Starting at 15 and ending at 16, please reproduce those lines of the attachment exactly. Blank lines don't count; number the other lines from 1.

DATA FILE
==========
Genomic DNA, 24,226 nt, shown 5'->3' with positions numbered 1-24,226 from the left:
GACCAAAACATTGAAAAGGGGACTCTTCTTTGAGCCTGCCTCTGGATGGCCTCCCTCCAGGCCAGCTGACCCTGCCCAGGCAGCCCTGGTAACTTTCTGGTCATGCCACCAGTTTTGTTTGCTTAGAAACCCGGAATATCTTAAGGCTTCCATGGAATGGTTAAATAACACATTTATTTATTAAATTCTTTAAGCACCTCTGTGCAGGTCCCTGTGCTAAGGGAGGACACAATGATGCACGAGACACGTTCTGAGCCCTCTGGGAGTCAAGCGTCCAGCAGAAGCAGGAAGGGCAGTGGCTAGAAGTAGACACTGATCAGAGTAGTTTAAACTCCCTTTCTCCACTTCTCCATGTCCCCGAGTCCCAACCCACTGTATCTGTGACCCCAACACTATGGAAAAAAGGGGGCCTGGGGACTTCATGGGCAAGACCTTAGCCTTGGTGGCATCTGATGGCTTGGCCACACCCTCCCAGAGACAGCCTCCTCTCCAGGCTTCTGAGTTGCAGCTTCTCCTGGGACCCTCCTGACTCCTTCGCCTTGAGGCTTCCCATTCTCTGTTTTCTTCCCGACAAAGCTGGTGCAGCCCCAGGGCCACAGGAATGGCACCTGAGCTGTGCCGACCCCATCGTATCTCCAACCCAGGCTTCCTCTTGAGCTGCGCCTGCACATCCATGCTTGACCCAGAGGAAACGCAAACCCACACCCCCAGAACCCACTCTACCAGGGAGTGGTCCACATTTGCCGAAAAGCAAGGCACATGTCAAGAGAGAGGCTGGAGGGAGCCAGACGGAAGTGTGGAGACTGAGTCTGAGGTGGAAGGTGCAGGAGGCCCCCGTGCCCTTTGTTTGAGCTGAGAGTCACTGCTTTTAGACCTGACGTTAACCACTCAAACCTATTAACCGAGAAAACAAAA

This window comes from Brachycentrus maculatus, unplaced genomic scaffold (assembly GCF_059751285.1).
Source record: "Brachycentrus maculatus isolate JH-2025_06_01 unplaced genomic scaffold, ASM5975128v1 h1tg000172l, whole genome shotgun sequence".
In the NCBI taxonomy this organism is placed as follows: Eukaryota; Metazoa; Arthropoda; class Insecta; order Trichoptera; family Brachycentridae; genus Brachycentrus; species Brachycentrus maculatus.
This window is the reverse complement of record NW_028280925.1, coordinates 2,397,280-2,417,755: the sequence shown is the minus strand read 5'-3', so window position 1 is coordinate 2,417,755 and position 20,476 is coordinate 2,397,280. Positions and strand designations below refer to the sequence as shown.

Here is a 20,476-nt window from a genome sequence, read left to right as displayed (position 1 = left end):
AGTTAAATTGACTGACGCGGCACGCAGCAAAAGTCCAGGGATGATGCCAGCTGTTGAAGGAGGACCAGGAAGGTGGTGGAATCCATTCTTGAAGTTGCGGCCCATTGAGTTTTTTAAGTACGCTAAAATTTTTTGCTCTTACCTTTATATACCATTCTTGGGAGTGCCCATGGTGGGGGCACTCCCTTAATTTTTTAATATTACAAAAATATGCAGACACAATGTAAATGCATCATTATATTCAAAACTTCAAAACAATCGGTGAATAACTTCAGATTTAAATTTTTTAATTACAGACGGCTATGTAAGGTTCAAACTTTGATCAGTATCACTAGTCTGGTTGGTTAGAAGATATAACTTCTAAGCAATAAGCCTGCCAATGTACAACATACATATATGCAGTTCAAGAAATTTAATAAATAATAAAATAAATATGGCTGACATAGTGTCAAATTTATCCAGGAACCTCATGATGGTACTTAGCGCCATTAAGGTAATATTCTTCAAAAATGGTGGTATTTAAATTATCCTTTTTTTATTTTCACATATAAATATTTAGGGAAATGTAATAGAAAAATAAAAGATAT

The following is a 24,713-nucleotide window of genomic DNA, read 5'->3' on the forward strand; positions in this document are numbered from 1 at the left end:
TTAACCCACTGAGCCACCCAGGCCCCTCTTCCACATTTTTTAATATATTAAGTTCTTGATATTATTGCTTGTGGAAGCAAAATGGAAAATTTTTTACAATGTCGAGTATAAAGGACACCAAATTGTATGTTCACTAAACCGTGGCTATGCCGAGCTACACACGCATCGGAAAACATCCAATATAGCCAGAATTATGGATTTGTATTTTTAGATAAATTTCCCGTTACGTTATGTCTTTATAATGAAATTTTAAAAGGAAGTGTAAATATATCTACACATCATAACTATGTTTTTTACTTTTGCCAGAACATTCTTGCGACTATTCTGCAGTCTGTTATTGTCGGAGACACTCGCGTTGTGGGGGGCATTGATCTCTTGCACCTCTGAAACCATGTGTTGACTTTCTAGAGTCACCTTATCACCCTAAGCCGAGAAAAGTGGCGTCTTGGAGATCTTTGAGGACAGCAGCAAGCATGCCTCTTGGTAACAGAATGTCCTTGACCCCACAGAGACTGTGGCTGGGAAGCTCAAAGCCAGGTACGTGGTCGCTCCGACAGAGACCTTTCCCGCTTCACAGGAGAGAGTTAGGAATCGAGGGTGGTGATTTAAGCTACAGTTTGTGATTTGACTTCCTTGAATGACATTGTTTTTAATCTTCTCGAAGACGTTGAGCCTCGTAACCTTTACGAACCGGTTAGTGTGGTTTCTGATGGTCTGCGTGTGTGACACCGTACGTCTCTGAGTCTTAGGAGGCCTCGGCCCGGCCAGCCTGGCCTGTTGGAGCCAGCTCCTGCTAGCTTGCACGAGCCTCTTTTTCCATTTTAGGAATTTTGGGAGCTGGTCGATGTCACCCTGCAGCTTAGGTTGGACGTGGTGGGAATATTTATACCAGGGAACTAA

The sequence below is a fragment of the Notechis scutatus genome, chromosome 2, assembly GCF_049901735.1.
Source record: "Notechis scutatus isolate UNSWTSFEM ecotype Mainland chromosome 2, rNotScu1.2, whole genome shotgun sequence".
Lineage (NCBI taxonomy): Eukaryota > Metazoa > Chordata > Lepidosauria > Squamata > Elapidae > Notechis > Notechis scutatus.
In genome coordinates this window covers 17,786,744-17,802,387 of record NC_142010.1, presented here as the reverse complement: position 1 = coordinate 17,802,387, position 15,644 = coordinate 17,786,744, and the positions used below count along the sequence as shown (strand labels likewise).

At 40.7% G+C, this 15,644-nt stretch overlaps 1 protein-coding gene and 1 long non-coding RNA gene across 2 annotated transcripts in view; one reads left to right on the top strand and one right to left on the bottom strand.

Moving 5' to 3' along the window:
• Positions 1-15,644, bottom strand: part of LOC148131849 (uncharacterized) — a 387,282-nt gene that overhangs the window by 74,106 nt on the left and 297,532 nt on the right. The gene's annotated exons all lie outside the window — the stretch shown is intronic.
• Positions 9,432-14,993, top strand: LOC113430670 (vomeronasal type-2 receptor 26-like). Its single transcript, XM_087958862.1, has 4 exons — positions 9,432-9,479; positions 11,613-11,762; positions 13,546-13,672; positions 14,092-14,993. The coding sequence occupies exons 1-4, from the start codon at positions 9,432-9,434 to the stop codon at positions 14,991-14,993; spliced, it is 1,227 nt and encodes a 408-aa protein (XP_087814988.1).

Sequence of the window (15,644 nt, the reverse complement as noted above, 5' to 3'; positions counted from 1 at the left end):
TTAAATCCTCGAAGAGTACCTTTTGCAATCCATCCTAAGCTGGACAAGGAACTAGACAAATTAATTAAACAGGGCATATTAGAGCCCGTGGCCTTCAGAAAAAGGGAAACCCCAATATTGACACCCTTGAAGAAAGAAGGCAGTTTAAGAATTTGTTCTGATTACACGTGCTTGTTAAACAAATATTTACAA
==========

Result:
At 40.7% G+C, this 15,644-nt stretch overlaps 1 protein-coding gene and 1 long non-coding RNA gene across 2 annotated transcripts in view; one reads left to right on the top strand and one right to left on the bottom strand.

Moving 5' to 3' along the window: